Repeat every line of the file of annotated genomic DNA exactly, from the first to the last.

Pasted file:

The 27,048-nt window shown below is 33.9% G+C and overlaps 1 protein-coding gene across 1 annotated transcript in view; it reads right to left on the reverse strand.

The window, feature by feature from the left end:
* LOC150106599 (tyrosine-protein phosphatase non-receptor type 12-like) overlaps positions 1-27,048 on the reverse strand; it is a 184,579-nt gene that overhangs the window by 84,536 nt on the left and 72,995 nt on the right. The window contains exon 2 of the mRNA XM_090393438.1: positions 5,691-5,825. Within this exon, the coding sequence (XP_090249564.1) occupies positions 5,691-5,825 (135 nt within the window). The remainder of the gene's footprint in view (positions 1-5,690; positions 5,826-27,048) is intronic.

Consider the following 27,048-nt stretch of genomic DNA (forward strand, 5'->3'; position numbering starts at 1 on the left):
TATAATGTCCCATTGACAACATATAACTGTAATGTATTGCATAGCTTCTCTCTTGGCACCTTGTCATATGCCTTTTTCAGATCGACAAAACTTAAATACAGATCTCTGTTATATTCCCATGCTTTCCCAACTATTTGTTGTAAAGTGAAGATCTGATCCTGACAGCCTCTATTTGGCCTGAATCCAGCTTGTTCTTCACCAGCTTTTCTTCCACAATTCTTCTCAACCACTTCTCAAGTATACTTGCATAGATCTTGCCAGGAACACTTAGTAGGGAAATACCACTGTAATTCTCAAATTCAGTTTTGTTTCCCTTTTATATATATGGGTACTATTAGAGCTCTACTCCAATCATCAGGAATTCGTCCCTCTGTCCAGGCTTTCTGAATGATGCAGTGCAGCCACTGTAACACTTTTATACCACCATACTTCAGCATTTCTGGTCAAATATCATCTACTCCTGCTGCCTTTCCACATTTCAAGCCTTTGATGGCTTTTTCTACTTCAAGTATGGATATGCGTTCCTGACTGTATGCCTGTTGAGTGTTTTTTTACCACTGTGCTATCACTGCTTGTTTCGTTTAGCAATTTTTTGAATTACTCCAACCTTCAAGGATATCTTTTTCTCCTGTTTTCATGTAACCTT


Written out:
The 27,048-nt window shown below is 33.9% G+C and overlaps 1 protein-coding gene across 1 annotated transcript in view; it reads right to left on the reverse strand.

The window, feature by feature from the left end:
* LOC150106599 (tyrosine-protein phosphatase non-receptor type 12-like) overlaps positions 1-27,048 on the reverse strand; it is a 184,579-nt gene that overhangs the window by 84,536 nt on the left and 72,995 nt on the right. The window contains exon 2 of the mRNA XM_090393438.1: positions 5,691-5,825. Within this exon, the coding sequence (XP_090249564.1) occupies positions 5,691-5,825 (135 nt within the window). The remainder of the gene's footprint in view (positions 1-5,690; positions 5,826-27,048) is intronic.

Consider the following 27,048-nt stretch of genomic DNA (forward strand, 5'->3'; position numbering starts at 1 on the left):
TATAATGTCCCATTGACAACATATAACTGTAATGTATTGCATAGCTTCTCTCTTGGCACCTTGTCATATGCCTTTTTCAGATCGACAAAACTTAAATACAGATCTCTGTTATATTCCCATGCTTTCCCAACTATTTGTTGTAAAGTGAAGATCTGATCCTGACAGCCTCTATTTGGCCTGAATCCAGCTTGTTCTTCACCAGCTTTTCTTCCACAATTCTTCTCAACCACTTCTCAAGTATACTTGCATAGATCTTGCCAGGAACACTTAGTAGGGAAATACCACTGTAATTCTCAAATTCAGTTTTGTTTCCCTTTTATATATATGGGTACTATTAGAGCTCTACTCCAATCATCAGGAATTCGTCCCTCTGTCCAGGCTTTCTGAATGATGCAGTGCAGCCACTGTAACACTTTTATACCACCATACTTCAGCATTTCTGGTCAAATATCATCTACTCCTGCTGCCTTTCCACATTTCAAGCCTTTGATGGCTTTTTCTACTTCAAGTATGGATATGCGTTCCTGACTGTATGCCTGTTGAGTGTTTTTTTACCACTGTGCTATCACTGCTTGTTTCGTTTAGCAATTTTTTGAATTACTCCAACCTTCAAGGATATCTTTTTCTCCTGTTTTCATGTAACCTT